Docker Containers and volumes

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When the default disk space allocated to a container is not appropriate for the job at hand, In these cases we need storage that can persist between container deployments.

In such case we use --mount or -v option.


Volumes are the preferred mechanism for persisting data generated by and used by Docker containers.

While bind mounts are dependent on the directory structure and OS of the host machine, volumes are completely managed by Docker.

Volumes have several advantages over bind mounts:

In addition, volumes are often a better choice than persisting data in a container’s writable layer, because a volume doesn’t increase the size of the containers using it, and the volume’s contents exist outside the lifecycle of a given container.

If your container generates non-persistent state data, consider using a tmpfs mount to avoid storing the data anywhere permanently, and to increase the container’s performance by avoiding writing into the container’s writable layer.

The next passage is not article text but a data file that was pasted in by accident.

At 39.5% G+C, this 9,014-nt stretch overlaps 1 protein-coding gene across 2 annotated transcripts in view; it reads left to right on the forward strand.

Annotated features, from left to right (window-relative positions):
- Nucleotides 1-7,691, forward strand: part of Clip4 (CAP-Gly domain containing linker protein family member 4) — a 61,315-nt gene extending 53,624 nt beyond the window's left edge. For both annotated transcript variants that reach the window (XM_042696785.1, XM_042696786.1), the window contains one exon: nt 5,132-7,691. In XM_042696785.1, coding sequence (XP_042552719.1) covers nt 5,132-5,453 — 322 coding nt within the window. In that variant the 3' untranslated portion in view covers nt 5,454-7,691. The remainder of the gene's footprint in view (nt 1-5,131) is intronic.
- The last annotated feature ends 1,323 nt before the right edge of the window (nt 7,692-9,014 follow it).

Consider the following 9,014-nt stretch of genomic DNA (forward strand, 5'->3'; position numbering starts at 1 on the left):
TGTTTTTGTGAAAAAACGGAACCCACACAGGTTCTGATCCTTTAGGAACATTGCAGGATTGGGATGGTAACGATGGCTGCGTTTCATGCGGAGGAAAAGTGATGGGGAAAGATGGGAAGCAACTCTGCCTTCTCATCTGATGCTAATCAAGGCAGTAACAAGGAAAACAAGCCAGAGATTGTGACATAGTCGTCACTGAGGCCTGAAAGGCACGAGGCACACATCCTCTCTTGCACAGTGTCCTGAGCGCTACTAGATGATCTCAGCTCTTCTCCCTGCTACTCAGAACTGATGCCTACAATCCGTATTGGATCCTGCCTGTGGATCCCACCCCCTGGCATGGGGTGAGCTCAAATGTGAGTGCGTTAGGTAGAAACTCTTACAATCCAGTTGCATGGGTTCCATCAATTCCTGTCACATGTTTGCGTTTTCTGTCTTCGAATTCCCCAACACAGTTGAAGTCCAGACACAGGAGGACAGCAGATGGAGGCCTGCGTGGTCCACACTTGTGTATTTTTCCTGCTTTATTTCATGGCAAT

We can specify the volume by using --volume or -v option.

docker container run --rm -it --name alpine_linux --volume "$(pwd)"/tests:/tests ubuntu:latest /bin/bash

Read only:

docker container run --rm -it --name alpine_linux --volume "$(pwd)"/tests:/tests:ro ubuntu:latest /bin/bash

Backing up data

docker run -v /dbdata --name dbstore ubuntu /bin/bash

In the next command:

docker run --rm --volumes-from dbstore -v $(pwd):/backup ubuntu tar cvf /backup/backup.tar /dbdata

When the command completes and the container stops, it creates a backup of the dbdata volume.

See how to restore volume from backup

Removing volumes

A Docker data volume persists after you delete a container. There are two types of volumes to consider:

To automatically remove anonymous volumes, use the --rm option. For example, this command creates an anonymous /foo volume. When you remove the container, the Docker Engine removes the /foo volume but not the awesome volume.

docker run --rm -v /foo -v awesome:/bar busybox top

If another container binds the volumes with --volumes-from, the volume definitions are copied and the anonymous volume also stays after the first container is removed.

To remove all unused volumes and free up space:

docker volume prune
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